It’s not easy being small

Twice in the past few weeks I’ve taken part in conference panels dedicated to helping startup companies improve their chances of surviving in hard times. In short, these folks paid to try to wine, dine and putt their way to the Buy It Now button buried deep inside every CIO’s head. By and large, the feedback wasn’t encouraging.

Each conference featured a panel of CIOs willing to field questions about how they decide to purchase products. What approaches work? What don’t? What kinds of products are you looking for now? Will you even buy from startups anymore?

Common themes resonated throughout the answers.

1.Consolidation is king. It’s pretty obvious that nearly all the CIOs in the world, if they could, would reduce their infrastructure to one server running one application–and if both of them could come from one vendor, they’d do it in a heartbeat. So startups looking to get in the door need to think seriously about sneaking in on the coattails of an OEM or licensing agreement with a larger vendor, consultant or reseller.

2. Cold calls are annoying. Cold calls of the “Mind-if-I-take-up-an-hour-of-your-time-to-see-if-our-product-might-fit-your-business” sort are a sure route to a dial tone.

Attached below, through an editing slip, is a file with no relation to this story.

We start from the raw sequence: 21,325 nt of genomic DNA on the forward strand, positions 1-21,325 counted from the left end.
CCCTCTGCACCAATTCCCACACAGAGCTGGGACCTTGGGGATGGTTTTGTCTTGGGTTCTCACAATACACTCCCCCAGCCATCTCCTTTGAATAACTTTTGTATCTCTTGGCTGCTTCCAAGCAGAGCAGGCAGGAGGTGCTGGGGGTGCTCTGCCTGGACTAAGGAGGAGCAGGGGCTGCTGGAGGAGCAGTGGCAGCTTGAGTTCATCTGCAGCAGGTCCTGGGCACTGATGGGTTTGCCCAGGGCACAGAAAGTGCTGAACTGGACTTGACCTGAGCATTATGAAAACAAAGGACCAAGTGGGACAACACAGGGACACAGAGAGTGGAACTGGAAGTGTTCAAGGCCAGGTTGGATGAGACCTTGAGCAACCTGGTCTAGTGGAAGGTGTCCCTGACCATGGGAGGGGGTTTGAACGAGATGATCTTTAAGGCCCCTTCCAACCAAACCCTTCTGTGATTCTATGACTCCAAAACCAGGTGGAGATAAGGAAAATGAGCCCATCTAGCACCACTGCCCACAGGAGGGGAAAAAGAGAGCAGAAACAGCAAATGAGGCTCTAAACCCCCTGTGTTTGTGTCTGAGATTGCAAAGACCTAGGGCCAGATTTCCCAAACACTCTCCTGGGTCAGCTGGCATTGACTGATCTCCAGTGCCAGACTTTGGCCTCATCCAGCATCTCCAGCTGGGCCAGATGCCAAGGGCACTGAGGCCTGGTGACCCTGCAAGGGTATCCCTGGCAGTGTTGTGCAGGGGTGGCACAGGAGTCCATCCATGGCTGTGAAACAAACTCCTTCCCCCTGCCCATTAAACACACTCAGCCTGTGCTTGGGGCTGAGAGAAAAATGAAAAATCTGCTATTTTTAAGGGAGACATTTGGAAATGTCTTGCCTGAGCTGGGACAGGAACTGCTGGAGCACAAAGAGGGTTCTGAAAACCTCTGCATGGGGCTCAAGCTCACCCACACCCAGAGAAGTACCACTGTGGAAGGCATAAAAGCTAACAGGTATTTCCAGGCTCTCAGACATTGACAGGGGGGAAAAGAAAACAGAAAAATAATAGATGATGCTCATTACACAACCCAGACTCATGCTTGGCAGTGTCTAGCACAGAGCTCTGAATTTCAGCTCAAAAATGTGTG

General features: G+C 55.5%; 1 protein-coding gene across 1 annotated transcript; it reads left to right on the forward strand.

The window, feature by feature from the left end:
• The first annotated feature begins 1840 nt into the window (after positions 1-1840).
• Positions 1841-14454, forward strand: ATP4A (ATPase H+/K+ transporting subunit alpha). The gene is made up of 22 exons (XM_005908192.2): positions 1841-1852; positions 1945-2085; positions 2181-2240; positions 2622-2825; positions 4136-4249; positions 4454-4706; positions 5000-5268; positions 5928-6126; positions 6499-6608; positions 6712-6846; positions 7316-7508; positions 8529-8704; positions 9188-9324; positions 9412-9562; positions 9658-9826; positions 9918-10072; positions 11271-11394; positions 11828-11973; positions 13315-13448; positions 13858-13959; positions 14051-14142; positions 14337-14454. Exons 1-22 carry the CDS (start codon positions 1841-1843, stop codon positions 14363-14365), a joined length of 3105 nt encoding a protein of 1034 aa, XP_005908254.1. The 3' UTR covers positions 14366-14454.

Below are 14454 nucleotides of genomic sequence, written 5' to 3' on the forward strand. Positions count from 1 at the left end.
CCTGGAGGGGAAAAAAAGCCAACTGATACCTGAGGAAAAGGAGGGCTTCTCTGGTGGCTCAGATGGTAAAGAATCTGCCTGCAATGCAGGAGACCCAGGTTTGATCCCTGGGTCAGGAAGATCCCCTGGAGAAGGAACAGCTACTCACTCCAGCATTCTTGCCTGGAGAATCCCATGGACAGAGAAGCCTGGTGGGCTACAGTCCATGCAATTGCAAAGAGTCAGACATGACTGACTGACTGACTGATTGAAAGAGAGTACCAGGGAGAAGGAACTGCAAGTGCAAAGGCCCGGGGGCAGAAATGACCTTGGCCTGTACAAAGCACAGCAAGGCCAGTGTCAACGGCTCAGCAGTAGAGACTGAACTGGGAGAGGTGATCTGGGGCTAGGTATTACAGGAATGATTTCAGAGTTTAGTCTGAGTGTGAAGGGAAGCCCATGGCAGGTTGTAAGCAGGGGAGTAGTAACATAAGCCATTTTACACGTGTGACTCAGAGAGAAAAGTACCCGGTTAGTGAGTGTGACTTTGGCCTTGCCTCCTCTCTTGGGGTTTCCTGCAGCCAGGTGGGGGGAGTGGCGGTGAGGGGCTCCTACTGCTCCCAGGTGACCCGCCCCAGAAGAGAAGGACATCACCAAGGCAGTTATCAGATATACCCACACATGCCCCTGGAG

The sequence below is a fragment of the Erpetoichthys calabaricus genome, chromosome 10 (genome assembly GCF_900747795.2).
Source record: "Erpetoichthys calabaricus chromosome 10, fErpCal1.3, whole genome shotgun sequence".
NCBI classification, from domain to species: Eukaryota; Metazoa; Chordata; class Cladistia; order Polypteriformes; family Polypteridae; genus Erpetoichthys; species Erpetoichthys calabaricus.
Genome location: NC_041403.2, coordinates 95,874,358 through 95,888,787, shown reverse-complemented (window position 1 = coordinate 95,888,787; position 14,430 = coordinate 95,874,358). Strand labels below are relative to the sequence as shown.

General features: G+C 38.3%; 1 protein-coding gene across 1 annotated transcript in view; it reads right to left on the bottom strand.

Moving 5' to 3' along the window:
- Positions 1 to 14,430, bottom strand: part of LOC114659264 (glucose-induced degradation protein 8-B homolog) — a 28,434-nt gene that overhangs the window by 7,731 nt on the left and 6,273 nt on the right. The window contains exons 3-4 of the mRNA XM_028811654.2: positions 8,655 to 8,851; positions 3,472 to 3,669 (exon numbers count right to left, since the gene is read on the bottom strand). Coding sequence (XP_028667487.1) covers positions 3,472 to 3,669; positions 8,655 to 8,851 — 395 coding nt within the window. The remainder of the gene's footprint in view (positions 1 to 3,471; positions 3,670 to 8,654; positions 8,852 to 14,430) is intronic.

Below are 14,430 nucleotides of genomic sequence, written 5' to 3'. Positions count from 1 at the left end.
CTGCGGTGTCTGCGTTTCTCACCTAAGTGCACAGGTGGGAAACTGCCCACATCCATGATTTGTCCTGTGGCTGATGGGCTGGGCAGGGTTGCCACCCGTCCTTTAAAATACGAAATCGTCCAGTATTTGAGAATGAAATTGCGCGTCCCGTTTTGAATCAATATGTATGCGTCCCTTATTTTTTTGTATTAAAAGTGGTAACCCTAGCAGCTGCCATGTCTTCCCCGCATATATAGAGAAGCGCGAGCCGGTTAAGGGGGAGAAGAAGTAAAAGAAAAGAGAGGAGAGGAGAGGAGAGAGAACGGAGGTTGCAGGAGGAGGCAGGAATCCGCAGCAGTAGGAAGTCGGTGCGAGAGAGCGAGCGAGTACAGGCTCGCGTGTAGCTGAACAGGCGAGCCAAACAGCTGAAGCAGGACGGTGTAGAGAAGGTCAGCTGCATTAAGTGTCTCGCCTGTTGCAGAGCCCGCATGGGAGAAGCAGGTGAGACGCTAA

3. Free is a pretty good place to start with your pricing. That may mean a free trial period to make sure it works. Or it could be free help with installation or support after the fact–especially if you want the CIO in question to act as a reference for future sales or media calls.

4. Don’t try to sell CIOs on a product that could get them fired. Edge products. Reporting tools. Things that are nice to try but that won’t cause cataclysm if they go away still may have a shot.

It all made me very glad that I’m not making sales calls for a startup tech vendor these days.

But there may be hope. The government could come to help. And I’m not talking about those tax cuts. I’m talking Sarbanes-Oxley.

Any product with a remote chance of getting away with it is already waving the dread S-O flag in the hope of attracting the attention of CIOs looking to calm the fears of executives who suddenly feel like they have targets painted on their foreheads. I’ve had vendors ranging from document management to business intelligence to storage tell me that they hold at least one of the keys to S-O compliance. And S-O compliance is a sufficiently vague goal to keep just about every technology in the game, at least for a while.

Is S-O the Y2K of 2003? We’ll see. A lot of vendors certainly hope so.

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Jim Love, Chief Content Officer, IT World Canada

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